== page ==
Seastedt, Timothy R., Richard J. Hobbs, and Katharine N. Suding. (2008). "Management of Novel Ecosystems: Are Novel Approaches Required?" Frontiers in Ecology and the Environment, 6, 547-53.
Schaefer, V. and A. Tillmanns. (2014). Listening to Ecosystems: Ecological restoration and the uniqueness of place. Ecological Restoration, 33, 3-9.
Hourdequin, M., and Havlick, D, G. eds. (2016). Restoring Layered landscapess, History, Ecology and Culture. New York: Oxford University Press.
Edgar, T. (2007). Restoration in mind: placing ecological restoration in a cultural context. Environments, 35, 25-43.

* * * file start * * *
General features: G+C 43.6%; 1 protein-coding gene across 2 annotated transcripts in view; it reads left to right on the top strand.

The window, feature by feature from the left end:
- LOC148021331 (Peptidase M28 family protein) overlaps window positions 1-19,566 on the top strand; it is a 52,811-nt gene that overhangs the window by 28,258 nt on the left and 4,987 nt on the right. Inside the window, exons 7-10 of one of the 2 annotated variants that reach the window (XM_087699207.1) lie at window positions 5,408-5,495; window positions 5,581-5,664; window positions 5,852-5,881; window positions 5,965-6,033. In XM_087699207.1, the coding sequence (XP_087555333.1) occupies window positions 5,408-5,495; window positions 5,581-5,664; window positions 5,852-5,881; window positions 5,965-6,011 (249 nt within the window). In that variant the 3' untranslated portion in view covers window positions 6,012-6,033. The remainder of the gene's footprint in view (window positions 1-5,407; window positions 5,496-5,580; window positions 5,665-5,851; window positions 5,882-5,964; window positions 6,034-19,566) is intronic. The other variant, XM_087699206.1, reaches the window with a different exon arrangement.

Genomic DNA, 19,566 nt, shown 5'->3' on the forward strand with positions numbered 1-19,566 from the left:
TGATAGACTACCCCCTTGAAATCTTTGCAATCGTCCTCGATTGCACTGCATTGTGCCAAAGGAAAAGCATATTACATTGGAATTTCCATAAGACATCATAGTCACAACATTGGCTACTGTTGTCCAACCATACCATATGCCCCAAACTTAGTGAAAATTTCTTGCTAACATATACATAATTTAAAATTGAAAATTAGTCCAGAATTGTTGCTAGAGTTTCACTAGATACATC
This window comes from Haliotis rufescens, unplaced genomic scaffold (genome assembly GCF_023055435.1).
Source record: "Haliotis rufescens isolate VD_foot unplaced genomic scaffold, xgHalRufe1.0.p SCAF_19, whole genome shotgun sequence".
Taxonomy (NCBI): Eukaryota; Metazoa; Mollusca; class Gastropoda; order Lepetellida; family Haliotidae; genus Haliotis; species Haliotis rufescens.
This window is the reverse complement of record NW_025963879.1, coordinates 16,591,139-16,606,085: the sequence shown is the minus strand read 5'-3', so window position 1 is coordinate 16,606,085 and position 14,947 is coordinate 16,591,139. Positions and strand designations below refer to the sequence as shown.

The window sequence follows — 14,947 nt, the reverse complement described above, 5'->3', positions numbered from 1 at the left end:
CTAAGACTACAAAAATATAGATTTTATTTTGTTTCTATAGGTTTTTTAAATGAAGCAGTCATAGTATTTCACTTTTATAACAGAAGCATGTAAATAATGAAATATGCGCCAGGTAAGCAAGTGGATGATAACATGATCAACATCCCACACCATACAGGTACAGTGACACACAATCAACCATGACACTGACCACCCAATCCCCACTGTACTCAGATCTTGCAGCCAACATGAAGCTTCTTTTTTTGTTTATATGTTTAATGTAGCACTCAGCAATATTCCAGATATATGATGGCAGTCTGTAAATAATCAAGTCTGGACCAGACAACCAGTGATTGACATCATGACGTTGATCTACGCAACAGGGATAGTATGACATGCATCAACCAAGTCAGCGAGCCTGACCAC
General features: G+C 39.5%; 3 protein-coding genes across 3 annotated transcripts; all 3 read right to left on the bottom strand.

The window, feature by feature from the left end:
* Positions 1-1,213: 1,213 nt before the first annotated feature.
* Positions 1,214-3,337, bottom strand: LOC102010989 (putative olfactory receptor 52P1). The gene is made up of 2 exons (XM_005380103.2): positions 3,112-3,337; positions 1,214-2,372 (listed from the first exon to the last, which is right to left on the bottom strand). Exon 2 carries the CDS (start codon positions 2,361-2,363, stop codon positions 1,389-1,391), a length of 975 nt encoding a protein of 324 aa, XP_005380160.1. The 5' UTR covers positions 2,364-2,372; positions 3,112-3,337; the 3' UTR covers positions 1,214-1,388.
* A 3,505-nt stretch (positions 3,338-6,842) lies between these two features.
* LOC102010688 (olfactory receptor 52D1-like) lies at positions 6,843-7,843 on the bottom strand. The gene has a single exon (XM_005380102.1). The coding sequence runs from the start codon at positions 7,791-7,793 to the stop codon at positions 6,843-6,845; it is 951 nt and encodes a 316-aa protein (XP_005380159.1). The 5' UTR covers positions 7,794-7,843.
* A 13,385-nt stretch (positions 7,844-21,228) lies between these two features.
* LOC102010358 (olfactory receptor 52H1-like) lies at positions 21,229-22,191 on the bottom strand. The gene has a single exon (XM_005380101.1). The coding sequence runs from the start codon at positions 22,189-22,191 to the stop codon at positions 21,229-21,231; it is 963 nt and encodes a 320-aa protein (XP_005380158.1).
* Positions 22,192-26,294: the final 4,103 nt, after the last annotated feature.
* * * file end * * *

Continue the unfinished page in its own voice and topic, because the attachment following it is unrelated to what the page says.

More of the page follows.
University of Victoria. (2015). University of Victoria Campus Plan. Office of Campus Planning and Sustainability.
Kathrens, L., Jennings, J. and V. Schaefer. (2016). University of Victoria Invasive Species Management Strategy. Office of Campus Planning and Sustainability. University of Victoria. 171 pp.
Gye J. (2003). Discussion Paper: Towards and Urban Forest Stewardship Strategy for Southern Vancouver Island. Victoria, BC: Habitat Acquisition Trust.
Sandborn, C. (1996). Green Space and Growth: Conserving Natural Areas in BC Communities. Commission on Resources and the Environment, Fisheries and Oceans Canada, Ottawa.
Higgs, E. (2003). Nature by Design - People, Natural Process, and Ecological Restoration. MIT Press, Cambridge, MA.
Yaksic, V. and F. Nelson. (2016). "Crime Prevention Through Environmental Design" Master of City and Regional Planning Terminal Projects. 70. http://tigerprints.clemson.edu/mcrp/70